Eliot Lipp Remixed
Eliot Lipp has been producing tracks and hitting the road for over eight years now. While he’s certainly become a fixture of the electronic scene, Lipp has also found himself on the lineups of some of the biggest jam-oriented festivals out there, from Rothbury to Wakarusa. His forays into that world have helped make him one of a few producers that have found some crossover appeal amongst jam audiences. We caught up with Lipp in New York City as he was preparing to open for one of the kings of the jam/electronic crossover—STS9—to sit down for a conversation about collaborations, festivals, self-releasing music, the prospect of touring with a live band and more.
So how did this four-show run with STS9 come about?
Well, I’ve known the guys in Sound Tribe for years. I toured with them a long, long time ago back in like ’05 and ’06, ’07. So, we’ve just been buddies, we kept in touch and we hang out every now and then so when they were coming to the Northeast they just hit me up to see if I wanted to jump on. It was pretty natural because we’ve done it before. It’s actually been a couple of years since we’ve toured together but it’s a good fit, you know. I think the music goes well together.
So when did you first get to know these guys? When did you meet up with them?
Back in ’05 probably. Some friends of mine in Chicago, we had mutual friends in Chicago, this group Telefon Tel Aviv, and our friend John Hughes and the record label that I was on, Hefty. They were all buddies with Sound Tribe so we ended up on a bill together at a show in Chicago and we just clicked. We liked each other’s music and we started hanging out.
Were you a fan of jambands growing up?
Not at all. I never even knew about most of these bands until I started touring myself and playing festivals and stuff and then I started to hear about jambands like the Biscuits and Umphrey’s and all these other bands. I never knew about them at all until I started doing shows and touring.
There are jamband oriented groups out there, groups like the Disco Biscuits and STS9 who perform electronic music with live instrumentation. Have you ever thought about bringing in some sort of live instrumentation into your performances?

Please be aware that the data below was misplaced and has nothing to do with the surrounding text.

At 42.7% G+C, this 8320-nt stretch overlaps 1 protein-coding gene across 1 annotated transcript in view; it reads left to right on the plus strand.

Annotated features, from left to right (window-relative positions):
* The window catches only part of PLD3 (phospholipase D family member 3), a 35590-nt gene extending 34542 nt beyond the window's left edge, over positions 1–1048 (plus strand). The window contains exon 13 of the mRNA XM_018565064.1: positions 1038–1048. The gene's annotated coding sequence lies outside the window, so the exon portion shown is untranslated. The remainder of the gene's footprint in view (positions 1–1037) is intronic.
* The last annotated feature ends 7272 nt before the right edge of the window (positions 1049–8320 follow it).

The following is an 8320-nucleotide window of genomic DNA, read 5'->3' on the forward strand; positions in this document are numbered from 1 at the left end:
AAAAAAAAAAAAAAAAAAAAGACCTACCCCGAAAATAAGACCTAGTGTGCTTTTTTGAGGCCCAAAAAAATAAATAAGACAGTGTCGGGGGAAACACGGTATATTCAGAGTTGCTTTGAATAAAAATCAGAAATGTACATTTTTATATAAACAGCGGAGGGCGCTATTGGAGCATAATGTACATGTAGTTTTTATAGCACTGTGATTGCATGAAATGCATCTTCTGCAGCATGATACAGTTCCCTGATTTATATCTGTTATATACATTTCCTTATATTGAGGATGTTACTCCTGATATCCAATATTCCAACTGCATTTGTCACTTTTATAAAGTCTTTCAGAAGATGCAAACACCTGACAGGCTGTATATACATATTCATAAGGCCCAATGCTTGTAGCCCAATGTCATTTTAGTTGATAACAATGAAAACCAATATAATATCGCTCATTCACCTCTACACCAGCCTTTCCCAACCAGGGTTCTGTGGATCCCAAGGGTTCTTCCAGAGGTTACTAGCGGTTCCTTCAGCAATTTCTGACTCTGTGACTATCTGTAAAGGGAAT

Yeah, definitely. I’ve got a show coming up in Philly with a guitar player that I’ve done some shows with before, Nick Bockrath, he’s got a group called Nico’s Gun. But we did a couple shows last summer together too. We played Camp Bisco, I had a full band at Camp Bisco with a drummer and keyboardist and everything. So yeah that’s something I definitely… I love playing with a band, you know. But it’s so different from doing the solo thing. I really like to be able to do both.
You signed with Pretty Lights Music for your last album. How’s that been going for you since you signed with them?
Good. I like that record label. I like that they give everything away for free and I think Pretty Lights fans seem to be pretty open to my music so it’s been a good way to… a platform sort of to release my music on.
Tell me about your collaboration with Wick-It the Instigator. How did that come about?
Well we have… I actually met him at a show in Georgia years ago. We did this festival together and it was crazy, the weather was crazy, there was this huge thunderstorm and it was pouring down rain and he was playing this epic set and it was pretty awesome. And that was when we first met. And then we’re doing a few shows together coming up so we talked about just in order to promote the shows to make a collaboration together, and we bounced that project back and forth maybe four or five times before it was done and then we mixed it and got it mastered and just threw it up there on the internet. That’s kind of a way I like to put out music these days. Just soon as I finish a song to post it. It takes away all the bullshit, you know?